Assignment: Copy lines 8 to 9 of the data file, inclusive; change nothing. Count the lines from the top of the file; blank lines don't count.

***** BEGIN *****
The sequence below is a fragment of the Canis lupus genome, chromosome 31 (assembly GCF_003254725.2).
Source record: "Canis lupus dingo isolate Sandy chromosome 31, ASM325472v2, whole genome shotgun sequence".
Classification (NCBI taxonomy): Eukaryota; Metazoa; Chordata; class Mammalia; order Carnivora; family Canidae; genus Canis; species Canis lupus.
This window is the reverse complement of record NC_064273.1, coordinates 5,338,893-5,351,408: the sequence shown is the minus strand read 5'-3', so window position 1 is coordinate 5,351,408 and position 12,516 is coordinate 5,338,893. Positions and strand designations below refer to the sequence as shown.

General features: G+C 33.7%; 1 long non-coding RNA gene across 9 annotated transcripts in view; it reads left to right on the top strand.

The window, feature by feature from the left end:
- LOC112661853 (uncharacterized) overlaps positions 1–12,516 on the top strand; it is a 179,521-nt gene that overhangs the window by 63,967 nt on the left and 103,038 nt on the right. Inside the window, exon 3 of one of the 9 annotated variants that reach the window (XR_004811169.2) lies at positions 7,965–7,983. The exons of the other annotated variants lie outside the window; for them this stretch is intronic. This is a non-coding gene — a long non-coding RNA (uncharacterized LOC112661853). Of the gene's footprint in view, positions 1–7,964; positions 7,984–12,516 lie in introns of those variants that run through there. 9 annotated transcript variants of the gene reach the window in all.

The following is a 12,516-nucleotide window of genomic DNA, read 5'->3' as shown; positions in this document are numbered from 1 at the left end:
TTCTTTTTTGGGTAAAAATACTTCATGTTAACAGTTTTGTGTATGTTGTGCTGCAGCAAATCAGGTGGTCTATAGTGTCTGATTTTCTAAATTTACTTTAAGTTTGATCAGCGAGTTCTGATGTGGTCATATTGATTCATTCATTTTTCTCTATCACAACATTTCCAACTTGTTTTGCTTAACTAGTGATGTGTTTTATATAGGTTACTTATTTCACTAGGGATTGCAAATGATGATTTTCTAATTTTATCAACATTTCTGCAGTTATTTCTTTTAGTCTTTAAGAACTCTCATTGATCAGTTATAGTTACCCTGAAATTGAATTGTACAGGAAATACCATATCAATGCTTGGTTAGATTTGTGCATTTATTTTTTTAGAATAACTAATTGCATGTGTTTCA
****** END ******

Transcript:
The following is a 12,516-nucleotide window of genomic DNA, read 5'->3' as shown; positions in this document are numbered from 1 at the left end:
TTCTTTTTTGGGTAAAAATACTTCATGTTAACAGTTTTGTGTATGTTGTGCTGCAGCAAATCAGGTGGTCTATAGTGTCTGATTTTCTAAATTTACTTTAAGTTTGATCAGCGAGTTCTGATGTGGTCATATTGATTCATTCATTTTTCTCTATCACAACATTTCCAACTTGTTTTGCTTAACTAGTGATGTGTTTTATATAGGTTACTTATTTCACTAGGGATTGCAAATGATGATTTTCTAATTTTATCAACATTTCTGCAGTTATTTCTTTTAGTCTTTAAGAACTCTCATTGATCAGTTATAGTTACCCTGAAATTGAATTGTACAGGAAATACCATATCAATGCTTGGTTAGATTTGTGCATTTATTTTTTTAGAATAACTAATTGCATGTGTTTCA